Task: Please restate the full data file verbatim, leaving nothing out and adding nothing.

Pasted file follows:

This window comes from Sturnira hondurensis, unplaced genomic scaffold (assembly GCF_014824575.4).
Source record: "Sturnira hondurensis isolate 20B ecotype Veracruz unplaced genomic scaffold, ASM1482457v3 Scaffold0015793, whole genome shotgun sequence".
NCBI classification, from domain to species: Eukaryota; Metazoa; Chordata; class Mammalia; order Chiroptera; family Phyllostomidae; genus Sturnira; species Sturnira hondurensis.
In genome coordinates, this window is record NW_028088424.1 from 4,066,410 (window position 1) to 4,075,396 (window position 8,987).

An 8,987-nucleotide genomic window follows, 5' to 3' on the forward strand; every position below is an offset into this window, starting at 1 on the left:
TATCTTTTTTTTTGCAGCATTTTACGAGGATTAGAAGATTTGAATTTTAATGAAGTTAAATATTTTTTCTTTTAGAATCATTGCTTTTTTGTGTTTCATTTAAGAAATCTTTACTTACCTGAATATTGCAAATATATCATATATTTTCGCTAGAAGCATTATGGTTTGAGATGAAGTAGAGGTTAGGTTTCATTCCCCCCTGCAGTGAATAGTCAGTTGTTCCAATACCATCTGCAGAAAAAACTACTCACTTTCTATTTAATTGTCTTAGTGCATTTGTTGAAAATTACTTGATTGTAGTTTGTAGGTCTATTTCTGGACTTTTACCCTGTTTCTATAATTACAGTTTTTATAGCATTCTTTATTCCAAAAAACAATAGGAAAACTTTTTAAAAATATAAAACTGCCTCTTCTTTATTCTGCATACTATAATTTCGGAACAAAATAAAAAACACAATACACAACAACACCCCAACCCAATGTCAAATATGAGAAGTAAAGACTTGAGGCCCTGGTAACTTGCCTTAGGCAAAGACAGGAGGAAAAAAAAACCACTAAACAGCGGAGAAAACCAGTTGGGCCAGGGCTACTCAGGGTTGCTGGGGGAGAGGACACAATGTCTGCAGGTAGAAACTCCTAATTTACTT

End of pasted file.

This window comes from Sturnira hondurensis, unplaced genomic scaffold (assembly GCF_014824575.4).
Source record: "Sturnira hondurensis isolate 20B ecotype Veracruz unplaced genomic scaffold, ASM1482457v3 Scaffold0015793, whole genome shotgun sequence".
NCBI classification, from domain to species: Eukaryota; Metazoa; Chordata; class Mammalia; order Chiroptera; family Phyllostomidae; genus Sturnira; species Sturnira hondurensis.
In genome coordinates, this window is record NW_028088424.1 from 4,066,410 (window position 1) to 4,075,396 (window position 8,987).

An 8,987-nucleotide genomic window follows, 5' to 3' on the forward strand; every position below is an offset into this window, starting at 1 on the left:
TATCTTTTTTTTTGCAGCATTTTACGAGGATTAGAAGATTTGAATTTTAATGAAGTTAAATATTTTTTCTTTTAGAATCATTGCTTTTTTGTGTTTCATTTAAGAAATCTTTACTTACCTGAATATTGCAAATATATCATATATTTTCGCTAGAAGCATTATGGTTTGAGATGAAGTAGAGGTTAGGTTTCATTCCCCCCTGCAGTGAATAGTCAGTTGTTCCAATACCATCTGCAGAAAAAACTACTCACTTTCTATTTAATTGTCTTAGTGCATTTGTTGAAAATTACTTGATTGTAGTTTGTAGGTCTATTTCTGGACTTTTACCCTGTTTCTATAATTACAGTTTTTATAGCATTCTTTATTCCAAAAAACAATAGGAAAACTTTTTAAAAATATAAAACTGCCTCTTCTTTATTCTGCATACTATAATTTCGGAACAAAATAAAAAACACAATACACAACAACACCCCAACCCAATGTCAAATATGAGAAGTAAAGACTTGAGGCCCTGGTAACTTGCCTTAGGCAAAGACAGGAGGAAAAAAAAACCACTAAACAGCGGAGAAAACCAGTTGGGCCAGGGCTACTCAGGGTTGCTGGGGGAGAGGACACAATGTCTGCAGGTAGAAACTCCTAATTTACTT